Tension, distrust, anxiety pervade UCLA. 'Everywhere you turn there's a security guard'

Los Angeles, CA - May 02: Demonstrators occupy a Pro-Palestinian encampment at UCLA as authorities breach and break up the encampment on Thursday, May 2, 2024 in Los Angeles, CA. (Jason Armond / Los Angeles Times)
Demonstrators occupy a Pro-Palestinian encampment at UCLA as authorities breach and break up the encampment May 2. (Jason Armond / Los Angeles Times)

Weeks of protests, violence, massive police actions and now a strike have taken a toll on the UCLA campus community, leaving many students overwhelmed, anxious and still struggling to make sense of the events.

The unrelenting whirl of police and news helicopter rotors continued for days in early May as the pro-Palestinian encampment on campus was violently attacked and then dismantled. Tense and boisterous campus protests have taken over gathering areas. Last week, academic workers began to picket on campus, disrupting some classes and office hours as students prepared for finals.

Much of the focus has been on protesting students and those involved at the pro-Palestinian encampment, and the later, related strike. But they represent only a fraction of some 41,000 undergraduate and graduate students, the majority of whom have navigated the campus these last few weeks primarily as observers.

Many are sympathetic to the events unfolding in Gaza but decided not to actively protest. Others have been concerned by what they consider anti-Jewish sentiments or by ideas and stances appearing biased, circulating through an almost echo chamber. Some feel caught in the middle. Many have simply chosen to remain focused on schoolwork.

When classes went virtual and libraries closed during the encampment crackdown, students struggled to find a place on the Westwood campus that was quiet enough to focus, much less take an online class or exam. Several said they felt a constant pull between their course work and trying to keep up with the news — about what was unfolding on campus and in a war taking place thousands of miles away. During the worst moments, it was hard to sleep or keep up with studies, they said. Some turned to UCLA's mental health services for support.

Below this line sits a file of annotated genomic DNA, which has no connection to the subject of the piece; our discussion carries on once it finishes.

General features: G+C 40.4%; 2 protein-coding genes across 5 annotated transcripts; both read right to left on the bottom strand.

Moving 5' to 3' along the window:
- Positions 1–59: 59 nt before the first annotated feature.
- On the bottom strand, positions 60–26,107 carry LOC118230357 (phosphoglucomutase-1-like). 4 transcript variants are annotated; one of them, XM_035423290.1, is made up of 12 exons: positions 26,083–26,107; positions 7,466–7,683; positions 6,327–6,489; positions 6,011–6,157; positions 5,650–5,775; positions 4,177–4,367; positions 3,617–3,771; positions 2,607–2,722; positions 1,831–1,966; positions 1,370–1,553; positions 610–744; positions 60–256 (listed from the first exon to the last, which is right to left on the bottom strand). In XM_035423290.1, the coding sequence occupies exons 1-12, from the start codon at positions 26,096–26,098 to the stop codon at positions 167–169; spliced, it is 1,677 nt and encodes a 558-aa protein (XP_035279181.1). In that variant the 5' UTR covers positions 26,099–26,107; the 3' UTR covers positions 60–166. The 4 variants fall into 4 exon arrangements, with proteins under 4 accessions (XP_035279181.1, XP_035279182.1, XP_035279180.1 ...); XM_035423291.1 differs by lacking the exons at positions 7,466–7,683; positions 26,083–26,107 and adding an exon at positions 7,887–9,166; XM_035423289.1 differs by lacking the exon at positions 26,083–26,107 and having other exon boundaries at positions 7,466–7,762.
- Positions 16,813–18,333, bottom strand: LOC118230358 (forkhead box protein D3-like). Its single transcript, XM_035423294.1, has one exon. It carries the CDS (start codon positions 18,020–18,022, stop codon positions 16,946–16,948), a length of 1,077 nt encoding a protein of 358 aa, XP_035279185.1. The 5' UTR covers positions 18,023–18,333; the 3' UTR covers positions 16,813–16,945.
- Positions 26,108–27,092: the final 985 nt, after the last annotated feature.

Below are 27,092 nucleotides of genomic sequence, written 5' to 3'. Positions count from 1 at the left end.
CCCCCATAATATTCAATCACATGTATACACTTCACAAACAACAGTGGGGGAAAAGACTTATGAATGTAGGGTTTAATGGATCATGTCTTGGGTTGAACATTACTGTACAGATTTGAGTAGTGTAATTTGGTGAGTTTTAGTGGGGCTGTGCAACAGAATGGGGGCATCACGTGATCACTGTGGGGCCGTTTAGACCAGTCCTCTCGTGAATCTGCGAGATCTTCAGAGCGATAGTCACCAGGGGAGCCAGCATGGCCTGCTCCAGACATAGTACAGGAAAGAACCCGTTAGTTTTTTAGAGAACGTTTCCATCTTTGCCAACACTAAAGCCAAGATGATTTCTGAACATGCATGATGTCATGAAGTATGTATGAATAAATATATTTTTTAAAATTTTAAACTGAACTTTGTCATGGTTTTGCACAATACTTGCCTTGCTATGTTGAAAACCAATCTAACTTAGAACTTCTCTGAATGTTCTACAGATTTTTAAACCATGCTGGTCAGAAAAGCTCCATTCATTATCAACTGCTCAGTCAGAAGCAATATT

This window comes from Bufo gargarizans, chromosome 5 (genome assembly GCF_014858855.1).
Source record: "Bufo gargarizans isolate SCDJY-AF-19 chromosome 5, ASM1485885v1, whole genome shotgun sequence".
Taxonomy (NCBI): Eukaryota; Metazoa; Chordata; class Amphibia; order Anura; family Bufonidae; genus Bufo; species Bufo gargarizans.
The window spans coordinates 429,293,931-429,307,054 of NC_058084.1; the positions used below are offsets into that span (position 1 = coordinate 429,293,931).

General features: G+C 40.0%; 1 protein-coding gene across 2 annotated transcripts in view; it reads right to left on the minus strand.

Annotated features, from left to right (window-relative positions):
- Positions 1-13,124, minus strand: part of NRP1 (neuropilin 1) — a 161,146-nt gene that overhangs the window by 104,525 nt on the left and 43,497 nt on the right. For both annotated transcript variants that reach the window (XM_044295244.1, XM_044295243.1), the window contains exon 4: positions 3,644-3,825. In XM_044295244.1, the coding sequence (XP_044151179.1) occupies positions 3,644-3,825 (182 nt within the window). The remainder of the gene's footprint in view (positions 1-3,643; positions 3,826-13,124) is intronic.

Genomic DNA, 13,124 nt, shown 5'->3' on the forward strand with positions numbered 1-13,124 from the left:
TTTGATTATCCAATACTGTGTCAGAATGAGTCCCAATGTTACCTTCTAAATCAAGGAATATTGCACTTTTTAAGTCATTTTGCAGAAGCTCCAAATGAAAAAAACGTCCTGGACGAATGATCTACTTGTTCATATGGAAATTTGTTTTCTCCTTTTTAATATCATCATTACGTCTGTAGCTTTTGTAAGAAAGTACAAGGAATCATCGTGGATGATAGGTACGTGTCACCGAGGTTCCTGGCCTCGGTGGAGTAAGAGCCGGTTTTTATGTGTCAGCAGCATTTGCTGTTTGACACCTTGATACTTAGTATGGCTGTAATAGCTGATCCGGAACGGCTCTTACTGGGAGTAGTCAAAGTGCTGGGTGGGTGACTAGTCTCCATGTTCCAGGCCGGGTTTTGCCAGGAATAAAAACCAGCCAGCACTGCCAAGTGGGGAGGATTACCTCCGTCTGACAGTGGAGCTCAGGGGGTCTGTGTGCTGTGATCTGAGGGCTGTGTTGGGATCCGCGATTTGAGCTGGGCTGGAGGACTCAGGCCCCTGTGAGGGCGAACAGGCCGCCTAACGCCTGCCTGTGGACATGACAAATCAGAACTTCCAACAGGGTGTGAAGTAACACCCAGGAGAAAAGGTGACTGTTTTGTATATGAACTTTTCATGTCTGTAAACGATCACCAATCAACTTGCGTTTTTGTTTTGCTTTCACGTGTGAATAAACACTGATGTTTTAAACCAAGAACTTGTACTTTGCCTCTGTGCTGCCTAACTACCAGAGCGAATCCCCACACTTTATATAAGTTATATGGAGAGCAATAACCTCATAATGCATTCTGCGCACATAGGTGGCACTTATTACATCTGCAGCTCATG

A few students told The Times they avoided campus when the protests and resulting backlash became too intense. The massive security presence — some of them uniformed police and others, private guards — that appeared in recent weeks left them unsettled.

"Midterms were really the last of many people's concerns," said Lena Schorkopf, a senior political science major, who became involved in the protests after the encampment was attacked. "It felt as though there were bigger issues in the world and within our own campus so even the thought of going in and taking a test on something completely unrelated to that was just unfathomable."

Read more: After violent night at UCLA, classes cancelled, UC president launches investigation into response

Many Bruins whose affiliation with the protests was either limited or nonexistent are grappling with the aftermath of a chaotic academic year punctuated by demonstrations, violence and, most recently, a union strike by academic workers rooted in the treatment of student protesters. Some said the events have eroded their trust in UCLA administrators over their handling of the unrest, particularly the lack of security when a mob attacked the camp overnight April 30 and it took hours for police to intervene.

Less than 24 hours after the attack, scores of officers descended on the campus, arresting more than 200 people, including many students, and tearing down the encampment. When students set up a new encampment last week, campus leaders quickly called on police to push them out.

The increased security on the 419-acre campus, which was designed to feel like a "college in a garden," has translated into an uncomfortable mood on campus, students say.

"Everywhere you turn there's a security guard," Schorkopf said. "It almost feels like the university has become somewhat of an oppositional force against its students."

Read more: 'A really scary feeling': Private security firm accused of using force against UCLA protesters

Although college protests against the Israel-Hamas war in Gaza have grabbed headlines across the country, U.S. college students surveyed in a Generation Lab poll in early May ranked the conflict in the Middle East as the least important issue they faced — behind topics including healthcare reform, educational funding and access, economic fairness, racial justice, climate change and gun control.

But at UCLA, concern over the growing Palestinian humanitarian crisis and the lingering effects on campus have remained at the center of student life weeks after the encampment was dismantled.

Outside Royce Hall last week, striking graduate students mingled in the grass, taking a break from rallies and chants, such as "UC, UC, you're no good, treat your students like you should." The members of the United Auto Workers Local 4811, which represents more than 6,200 workers at UCLA, walked off the job last week, alleging that their rights were violated by the University of California’s actions during pro-Palestinian protests and encampment crackdowns.